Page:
“The proposed Bill for tobacco control is within the hands of the Ministry of Health, so we are requesting members of parliament to push for tabling of the bill and eventually its debate and adoption,” she said.

During the discussion, MPs who have repeatedly came out strongly as champions against non-communicable diseases said they are ready to spearhead the fight against the crop, saying it is harmful to producers, users as well as non-users.

The champion’s chairperson, and Special Seats legislator, Bernadeta Mushashu (CCM) noted that the dangers posed by the crop to farmers and other people in the country are greater than the revenues that go to the government.

“It is my proposal that something must be done as soon as possible and stop tobacco farming and the government should put more emphasis on other cash crops” she said.

Ubungo MP, Prof Kitila Mkumbo (CCM), argued that there should be no hesitation or fear when dealing with matters of human health.

He called on his colleagues to join forces in the quest for the establishment of a law prohibiting use of tobacco in the country.

“We need to push for the change even if it means coming up with a private motion in the parliament” he said, adding this should be done as soon as possible.

He stated that at inception, it was widely mentioned a cash crop, making farmers to rush to its production but it has proved nonprofitable and farmers are in poverty, adding that the government should promote alternative crops in areas where tobacco is grown.

Prof Mkumbo said that it was high time for parliamentarians to fight so that the Tobacco Board of Tanzania is disbanded as well as removing tobacco from the strategic crops that the country is expecting to accrue revenue from.

He was supported by Special Seats MP, Salome Makamba who said that during the ongoing parliament sessions, she would ensure that the ministry for Health and that of Agriculture are ensuring that the much awaited Bill for tobacco control is tabled.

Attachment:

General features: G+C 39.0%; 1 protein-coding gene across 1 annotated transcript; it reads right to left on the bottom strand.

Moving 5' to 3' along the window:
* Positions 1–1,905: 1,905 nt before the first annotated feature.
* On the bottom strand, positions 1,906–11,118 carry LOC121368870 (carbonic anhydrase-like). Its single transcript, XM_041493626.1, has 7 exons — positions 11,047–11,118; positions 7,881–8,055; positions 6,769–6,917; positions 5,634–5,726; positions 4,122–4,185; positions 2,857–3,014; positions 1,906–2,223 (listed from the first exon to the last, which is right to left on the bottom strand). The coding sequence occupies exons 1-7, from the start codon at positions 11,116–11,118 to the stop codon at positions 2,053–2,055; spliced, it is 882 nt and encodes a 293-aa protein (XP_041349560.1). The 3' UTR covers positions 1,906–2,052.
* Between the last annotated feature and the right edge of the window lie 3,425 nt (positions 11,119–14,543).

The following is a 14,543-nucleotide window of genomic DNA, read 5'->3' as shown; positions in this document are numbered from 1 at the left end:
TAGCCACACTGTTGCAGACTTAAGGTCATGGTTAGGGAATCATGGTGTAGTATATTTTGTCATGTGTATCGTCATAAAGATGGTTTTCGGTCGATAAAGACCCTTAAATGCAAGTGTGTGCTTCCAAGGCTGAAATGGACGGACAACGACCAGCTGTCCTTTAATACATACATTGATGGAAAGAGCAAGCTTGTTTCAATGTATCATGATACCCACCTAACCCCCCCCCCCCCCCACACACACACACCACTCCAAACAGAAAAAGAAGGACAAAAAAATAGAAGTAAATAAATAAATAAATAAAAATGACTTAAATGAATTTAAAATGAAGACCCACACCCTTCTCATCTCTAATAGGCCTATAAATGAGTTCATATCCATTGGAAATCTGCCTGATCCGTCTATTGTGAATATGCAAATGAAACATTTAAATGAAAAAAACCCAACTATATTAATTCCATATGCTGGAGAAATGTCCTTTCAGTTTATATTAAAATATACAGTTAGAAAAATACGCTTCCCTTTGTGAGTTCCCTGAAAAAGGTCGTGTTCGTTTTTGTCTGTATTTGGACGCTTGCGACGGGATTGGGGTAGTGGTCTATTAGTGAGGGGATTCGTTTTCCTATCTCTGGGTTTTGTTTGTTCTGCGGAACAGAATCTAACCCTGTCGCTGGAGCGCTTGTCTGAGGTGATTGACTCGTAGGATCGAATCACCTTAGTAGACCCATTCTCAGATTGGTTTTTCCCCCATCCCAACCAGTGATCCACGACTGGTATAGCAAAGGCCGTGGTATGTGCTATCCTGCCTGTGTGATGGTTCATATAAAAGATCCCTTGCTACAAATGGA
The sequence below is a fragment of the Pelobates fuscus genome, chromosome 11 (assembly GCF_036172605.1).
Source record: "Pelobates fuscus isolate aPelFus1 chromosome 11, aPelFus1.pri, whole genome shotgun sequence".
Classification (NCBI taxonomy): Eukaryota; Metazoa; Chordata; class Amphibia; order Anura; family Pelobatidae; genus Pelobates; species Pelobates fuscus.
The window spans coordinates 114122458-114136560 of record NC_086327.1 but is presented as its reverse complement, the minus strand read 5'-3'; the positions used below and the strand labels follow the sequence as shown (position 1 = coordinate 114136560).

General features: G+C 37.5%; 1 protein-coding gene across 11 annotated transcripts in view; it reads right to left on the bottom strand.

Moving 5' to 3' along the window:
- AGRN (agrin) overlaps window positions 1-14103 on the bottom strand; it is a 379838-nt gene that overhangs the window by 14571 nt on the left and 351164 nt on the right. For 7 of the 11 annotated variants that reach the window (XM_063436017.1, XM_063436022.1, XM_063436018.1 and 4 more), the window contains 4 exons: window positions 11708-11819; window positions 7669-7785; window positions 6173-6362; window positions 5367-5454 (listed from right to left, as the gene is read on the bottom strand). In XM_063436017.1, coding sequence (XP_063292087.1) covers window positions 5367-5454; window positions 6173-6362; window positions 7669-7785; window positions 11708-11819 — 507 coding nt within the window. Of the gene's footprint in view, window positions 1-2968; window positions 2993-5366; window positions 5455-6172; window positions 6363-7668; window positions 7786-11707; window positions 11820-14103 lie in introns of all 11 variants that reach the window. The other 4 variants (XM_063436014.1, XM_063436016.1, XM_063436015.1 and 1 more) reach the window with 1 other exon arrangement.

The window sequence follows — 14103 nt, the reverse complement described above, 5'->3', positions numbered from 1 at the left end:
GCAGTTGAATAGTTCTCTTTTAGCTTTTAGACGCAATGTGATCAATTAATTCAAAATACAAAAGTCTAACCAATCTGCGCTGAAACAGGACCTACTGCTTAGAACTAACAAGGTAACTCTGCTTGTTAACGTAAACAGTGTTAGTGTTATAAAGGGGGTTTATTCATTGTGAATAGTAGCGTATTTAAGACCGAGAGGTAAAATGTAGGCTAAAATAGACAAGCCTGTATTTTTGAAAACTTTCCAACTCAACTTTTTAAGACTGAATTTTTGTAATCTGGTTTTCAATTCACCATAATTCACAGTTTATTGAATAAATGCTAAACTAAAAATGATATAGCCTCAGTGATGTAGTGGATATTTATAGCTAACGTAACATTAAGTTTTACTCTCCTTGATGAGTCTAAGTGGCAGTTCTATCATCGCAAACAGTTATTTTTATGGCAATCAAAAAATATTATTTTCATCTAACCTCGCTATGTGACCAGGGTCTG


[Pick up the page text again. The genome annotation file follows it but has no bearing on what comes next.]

Kigoma South MP, Nashon Bidyanguze(CCM) said most farmers of tobacco do not have the knowledge on the effects of tobacco, right from the farm to the final users.

He told the meeting that many farmers in his constituency have resorted to other crops upon realisation that tobacco farming is not profitable at all, calling on the government to provide public education on the crop and other crops that can give farmers better income.

The workshop was also attended by former tobacco growers who after realising that tobacco farming had no interest rather than affecting the health of farmers and their customers decided to opt for alternative crops.

“Initially I thought that my life cannot continue without tobacco farming, but after I received a training from the Miombo Project in 2016 I opted for alternative crops and specifically on sunflower farming which is also suitable in my area, I am now living the best life and I managed to move from a grass thatched house to the best house,’’ testified Edward Machuza from Urambo District, Tabora Region which is popular in tobacco farming in Tanzania.

He asked the government to intensify knowledge on entrepreneurship alternative crops to farmers as well as helping them to have markets on their produces.